Grace Dickinson | August 15, 2022, 01:11 PM CDT
Growing up, Stephanie Swanz found herself constantly surrounded by good food. Her mom’s side of the family is Cuban, and her grandmother was always joining everyone together for meals filled with dishes like ropa vieja, picadillo with plantain chips, and platillo (spicy spaghetti). Eventually, Swanz’s aunt taught her how to make one of the family’s classics – empanadas, filled with ingredients of all kinds.
“That day was really long – we made the dough and spent all day rolling out the empanadas,” says Swanz, now owner of Tampa-based Empamamas and Muchachas. “I should’ve learned then that they were really labor intensive. But they were absolutely delicious.”
In college, Swanz began using the deep fried pockets of deliciousness to swoon her newly minted boyfriend. It was an instant hit. Soon, she was making them for all of her friends, too. And eventually everyone was encouraging her to turn empanadas into a business.
“At that same time, I was helping a friend who’s an up-and-coming country artist book shows, and I started taking empanadas to the shows,” says Swanz. “At one of them, a friend was super drunk, hanging out in a lounge chair, and called out, ‘Hey Empamama!’”.
It was settled. Swanz found her new business name. By the next day, she’d secured the Instagram handle for Empamamas, along with a Facebook page and the domain for her soon-to-be website.
Fast forward two years, and the business was officially born, launched out of a food truck in Tampa. The truck quickly went on to win a handful of awards in its first year of business. And by her second year, Swanz transitioned into a food hall, Armature Works, where she’s since launched a second business, Muchachas. Both ventures are among the most successful stalls in the food hall.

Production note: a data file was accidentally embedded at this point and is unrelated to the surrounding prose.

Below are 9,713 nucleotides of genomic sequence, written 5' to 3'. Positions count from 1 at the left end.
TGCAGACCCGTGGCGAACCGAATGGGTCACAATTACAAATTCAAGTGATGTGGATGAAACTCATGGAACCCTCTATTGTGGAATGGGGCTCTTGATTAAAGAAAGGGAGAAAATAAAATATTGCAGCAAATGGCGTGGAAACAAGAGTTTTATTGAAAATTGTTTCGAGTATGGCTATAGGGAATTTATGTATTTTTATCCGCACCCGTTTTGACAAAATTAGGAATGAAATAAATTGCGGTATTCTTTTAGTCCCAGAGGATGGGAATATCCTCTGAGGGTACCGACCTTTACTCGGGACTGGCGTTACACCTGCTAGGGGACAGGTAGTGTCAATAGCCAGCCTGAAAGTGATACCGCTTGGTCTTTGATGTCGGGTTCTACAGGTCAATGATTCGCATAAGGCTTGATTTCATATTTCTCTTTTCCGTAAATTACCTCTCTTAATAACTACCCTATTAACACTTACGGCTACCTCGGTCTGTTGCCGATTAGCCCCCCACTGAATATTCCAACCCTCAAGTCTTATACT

We sat down with Swanz to learn more about how she got her start, her learnings from the food truck, and her top advice for how to thrive within a food hall business model.
What went into the decision to launch out of a food truck?
I was living in Gainesville at the time, going back and forth with moving back home to Tampa. My full-time job was in hospitality with Hilton Hotels on their sales team. I was bringing in millions of dollars to this hotel, but making $45,000 at the most with some bonuses. I figured, if I could do this for Hilton, I could do [Empamamas].
Two weeks before I turned 30 years old, I decided to quit my job and move home. My mom was in real estate and happened to sell a house to a couple who owned a [food] truck in New Jersey. I ended up babysitting for them, and eventually they brought the truck down and asked me to work on the truck.
I started seeing this come together, and thought, Empamamas could really be a food truck. In Tampa, the food truck scene was really booming. There were a lot of events, and Tampa was on the cusp of growth. So for about four months I continued to work on the truck and put a plan together to start building my own [food truck business]. We launched in February of 2016.
The day before [launching], my best friend and I worked from 6 a.m. ’till about midnight rolling 600 empanadas. I remember thinking to myself, “I have to do this for every damn event, what did I just get myself into?” But our first event was extremely successful, and so I figured I had something good and would try to figure out how to make the process more efficient. I spent the next few weeks figuring out how to do just that.